As I’ve written in previous posts I’m not a bait boat fan. I do though like to have a bed of bait accurately placed around my hookbait. If I’m fishing beyond catapult range then the Spod is the only real option left. I’m fairly comfortable with a spod up to about 100 yards. In fact I even like to use the spod as a bait dropper in the margins for the simple reason that it keeps the bait from spreading out too much, the type of spread you get with a catapult.
Many people will tell you , ‘Don’t spod here or you’ll blank…You need a bait boat mate!”.
I don’t actually believe this for a minute. Ok, I accept that initially the splash of a spod hitting the water may spook the fish, but they’ll be back soon. If you are fishing a bait they want to eat, in an area they are used to feeding in… A spod won’t stop them for long!!
Ok so what are the types of spod I use? There exits a whole host of varieties, and I carry a selection for all eventualities.
Types of Spod
Large sized Korda , Free Spirit: These spods are pretty big, and designed for putting a large amount of bait a long distance. You really need a dedicated spod rod for these, at least 4-5lb test. I personally use a Fox Rocketeer which I believe is 4.75lb. These spods are great for particles and loose ground bait up to 100 yards range. They do make quite a bit of disturbance, but the put out a good carpet of bait.
Medium Particle MCF: For hemp and mixed particle probably, the spod I use the most is an MCF medium sized model. This will cast a fair distance and allow me to bait up with a moderate amount of particle fairly easily. It also causes far less disturbance than a larger spod. finally if you are fishing at 50-60 yards, it is often hard to cast the heavy larger sized spods to such a short mark.
Boilie rocket: The Gardner Boilie Rocket is and excellent piece of kit for putting boiled baits out a long way. Used with a braided shock leader and 10lb line you can bait up as far as you can cast with these. They are an incredible piece of kit. I find that if you fill them with water you get extra distance and stability. The only draw back I’ve found with these is that they dive deep, so if you fishing over a soft silty bottom they can get plugged in the mud.
Pocket Rocket: Gardner also do a smaller stubbier version called the Pocket Rocket, that can be used with a normal carp rod for baiting up at a modest distance with say hemp. These spods are light and discrete so if you want to add bait to a swim with less risk of spooking the fish. I find them great for a little and ofte,n approach with hemp of partiblend.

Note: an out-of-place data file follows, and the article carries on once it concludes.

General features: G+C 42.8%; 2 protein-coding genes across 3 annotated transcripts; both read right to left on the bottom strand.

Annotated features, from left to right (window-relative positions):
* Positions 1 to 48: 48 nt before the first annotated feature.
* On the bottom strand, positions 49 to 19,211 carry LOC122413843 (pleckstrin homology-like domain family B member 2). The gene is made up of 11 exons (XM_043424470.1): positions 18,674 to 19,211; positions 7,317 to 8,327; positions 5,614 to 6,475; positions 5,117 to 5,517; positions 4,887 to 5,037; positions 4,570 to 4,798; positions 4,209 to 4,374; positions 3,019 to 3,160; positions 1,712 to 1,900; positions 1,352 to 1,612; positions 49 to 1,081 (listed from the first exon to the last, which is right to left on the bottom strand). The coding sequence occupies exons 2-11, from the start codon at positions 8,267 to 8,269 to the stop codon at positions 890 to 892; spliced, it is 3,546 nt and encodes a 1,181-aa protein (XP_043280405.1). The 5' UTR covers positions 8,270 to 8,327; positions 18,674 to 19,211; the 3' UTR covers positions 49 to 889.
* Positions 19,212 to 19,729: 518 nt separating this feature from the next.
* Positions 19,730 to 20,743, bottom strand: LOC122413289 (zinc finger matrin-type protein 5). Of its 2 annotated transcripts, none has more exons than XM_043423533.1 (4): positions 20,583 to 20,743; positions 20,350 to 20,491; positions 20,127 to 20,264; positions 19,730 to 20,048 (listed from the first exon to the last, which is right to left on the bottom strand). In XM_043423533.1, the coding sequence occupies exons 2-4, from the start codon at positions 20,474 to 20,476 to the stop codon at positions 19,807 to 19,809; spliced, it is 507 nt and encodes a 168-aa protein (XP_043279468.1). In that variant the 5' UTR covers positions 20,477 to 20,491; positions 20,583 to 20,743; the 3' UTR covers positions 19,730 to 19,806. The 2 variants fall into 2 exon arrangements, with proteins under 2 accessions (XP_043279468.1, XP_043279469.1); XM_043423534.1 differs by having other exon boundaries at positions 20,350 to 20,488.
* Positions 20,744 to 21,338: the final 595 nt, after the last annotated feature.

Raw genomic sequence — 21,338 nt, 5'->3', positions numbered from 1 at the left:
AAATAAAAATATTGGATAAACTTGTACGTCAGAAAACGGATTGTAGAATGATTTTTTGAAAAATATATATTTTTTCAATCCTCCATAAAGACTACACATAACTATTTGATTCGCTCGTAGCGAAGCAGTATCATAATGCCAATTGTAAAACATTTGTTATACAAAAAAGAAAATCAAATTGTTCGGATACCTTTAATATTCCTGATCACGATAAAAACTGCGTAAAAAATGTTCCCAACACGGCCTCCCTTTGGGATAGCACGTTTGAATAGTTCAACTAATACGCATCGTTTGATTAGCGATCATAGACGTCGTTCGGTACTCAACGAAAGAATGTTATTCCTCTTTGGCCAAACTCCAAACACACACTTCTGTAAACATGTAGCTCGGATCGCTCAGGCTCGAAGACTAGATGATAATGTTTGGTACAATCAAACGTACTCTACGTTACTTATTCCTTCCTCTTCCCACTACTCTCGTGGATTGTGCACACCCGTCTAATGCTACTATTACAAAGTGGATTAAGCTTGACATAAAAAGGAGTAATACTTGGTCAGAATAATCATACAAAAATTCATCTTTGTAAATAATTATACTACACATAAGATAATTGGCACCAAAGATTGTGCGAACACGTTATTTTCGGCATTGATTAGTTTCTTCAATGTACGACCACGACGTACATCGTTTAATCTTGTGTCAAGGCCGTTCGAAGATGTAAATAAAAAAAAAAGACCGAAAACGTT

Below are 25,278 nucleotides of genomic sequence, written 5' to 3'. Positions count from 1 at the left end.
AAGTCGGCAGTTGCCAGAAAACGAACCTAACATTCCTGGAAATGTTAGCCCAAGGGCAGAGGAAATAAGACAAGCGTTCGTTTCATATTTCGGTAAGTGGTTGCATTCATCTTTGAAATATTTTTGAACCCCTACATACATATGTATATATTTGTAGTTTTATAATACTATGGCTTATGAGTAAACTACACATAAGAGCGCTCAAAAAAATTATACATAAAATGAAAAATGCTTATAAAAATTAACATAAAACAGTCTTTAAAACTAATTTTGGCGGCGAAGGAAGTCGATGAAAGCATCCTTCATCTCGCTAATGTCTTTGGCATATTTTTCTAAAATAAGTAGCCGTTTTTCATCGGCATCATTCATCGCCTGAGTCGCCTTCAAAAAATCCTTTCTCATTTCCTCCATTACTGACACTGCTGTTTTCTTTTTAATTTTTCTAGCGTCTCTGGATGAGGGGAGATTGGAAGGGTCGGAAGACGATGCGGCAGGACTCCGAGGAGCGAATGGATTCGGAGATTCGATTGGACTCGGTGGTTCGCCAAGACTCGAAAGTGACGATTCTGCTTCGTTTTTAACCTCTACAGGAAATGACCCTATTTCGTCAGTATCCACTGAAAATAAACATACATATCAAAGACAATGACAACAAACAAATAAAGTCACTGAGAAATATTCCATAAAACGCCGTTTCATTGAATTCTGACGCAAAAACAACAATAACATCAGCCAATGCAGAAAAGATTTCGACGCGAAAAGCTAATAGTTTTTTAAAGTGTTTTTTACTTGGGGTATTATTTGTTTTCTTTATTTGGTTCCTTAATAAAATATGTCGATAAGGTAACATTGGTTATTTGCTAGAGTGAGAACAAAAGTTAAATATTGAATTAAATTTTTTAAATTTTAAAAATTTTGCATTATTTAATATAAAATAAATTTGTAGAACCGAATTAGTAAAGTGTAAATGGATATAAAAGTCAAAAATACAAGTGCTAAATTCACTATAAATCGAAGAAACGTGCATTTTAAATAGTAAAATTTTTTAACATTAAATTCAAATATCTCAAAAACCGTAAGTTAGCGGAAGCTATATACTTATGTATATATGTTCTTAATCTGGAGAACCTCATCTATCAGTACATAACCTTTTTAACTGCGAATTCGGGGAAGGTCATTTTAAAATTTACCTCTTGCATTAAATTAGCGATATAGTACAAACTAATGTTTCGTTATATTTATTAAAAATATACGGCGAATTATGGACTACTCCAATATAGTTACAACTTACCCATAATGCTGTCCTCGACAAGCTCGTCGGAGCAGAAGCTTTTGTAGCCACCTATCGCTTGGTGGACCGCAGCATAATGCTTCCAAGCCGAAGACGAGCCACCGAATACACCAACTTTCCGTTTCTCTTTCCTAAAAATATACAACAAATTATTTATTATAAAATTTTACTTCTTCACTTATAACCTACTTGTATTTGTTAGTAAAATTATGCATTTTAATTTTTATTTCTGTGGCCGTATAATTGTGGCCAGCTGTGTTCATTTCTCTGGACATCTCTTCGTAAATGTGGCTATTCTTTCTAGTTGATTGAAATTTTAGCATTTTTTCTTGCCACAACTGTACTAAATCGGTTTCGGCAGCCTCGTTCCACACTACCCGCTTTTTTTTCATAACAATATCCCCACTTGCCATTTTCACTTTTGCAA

Rods: For all but the lighter spods you are best off getting a dedicated rod of around 4-5lb TC. If you try to use a large heavy spod with a normal rod you’ll risk exploding it. I’ve cast spod of up to half a pound with my 4.75lb rod no problem.
Reels: I prefer a large big pit type reel for this, something like a Shimano Biomaster or Daiwa Emblem. As with any distance casting the spool diameter and line lay are important for long and accurate casting.
Set up: I fill the reel with 10lb Daiwa Sensor and a braided shock leader. I also find adding a small clip to the end for quick changing of the spod makes for easier and more efficient spodding.
How to Spod : Once I’ve set up the rod with the spod of my choice for the type of baiting I wish to do, I then prepare my spodding set up. Firstly I’ll pile up three bucket to form a “spodding table”. Shaun Harrison showed me this, and it avoids having to bend down for each spod, thus breaking your rhythm. I then fill the spod about half full. Avoid over filling as this will lead to greater spod spill. You want to aim to get 90% of your bait on your spot. If you do get too much spod spill, try plugging the back of the spod with some ground bait or Method mix.
I always use a spod in conjunction with a marker float. Now this can be after I’ve found a particular feature or if I know I’m on a productive area, to simply offer a good and precise target to spod and cast to. I them try to scatter the spod around this marker. I don’t want to be too accurate here however, as I believe that too tight a baited area is less productive. I want the carp to be searching my swim for food. This is also one of my main criticisms of the bait boat, that it gives a very tight compact baiting effect, all of which have hooks in. I can see then how it can be very hard to get fish confidently feeding on your bait if they get hooked each time the get their heads down. By spreading the bait over a wider, yet still fairly restricted area, you’ll get more than one carp in the swim, not every fish will get hooked and you’ll have a better chance of building a competitive feeding area.
I then cast to my marked spot and wait for the spod to pop up. It is a good idea once it has emptied to keep the rod high and the spod on the surface reeling fast. I like the Daiwa emblems for spodding as the have one of the fastest retrieves of all big pit type reels.
Clipping up : Finally, many people don’t like clipping up for accuracy, but I have to admit I’m a fan. Even if I want a bit of spread, I still want to keep my area over or near to the particular feature I’m fishing to (far margin, gravel bar, weed bed, etc.) So I find using the line clip helps enormously. You’ll need to take a few precautions, as the line clips are not as good as they used to be in my view. I wrap the line in electricians tape to protect it from crimping or cracking off.
So this is my approach to spodding. Don’ be afraid, give it a go, it’s caught me a stack of carp, including my PB.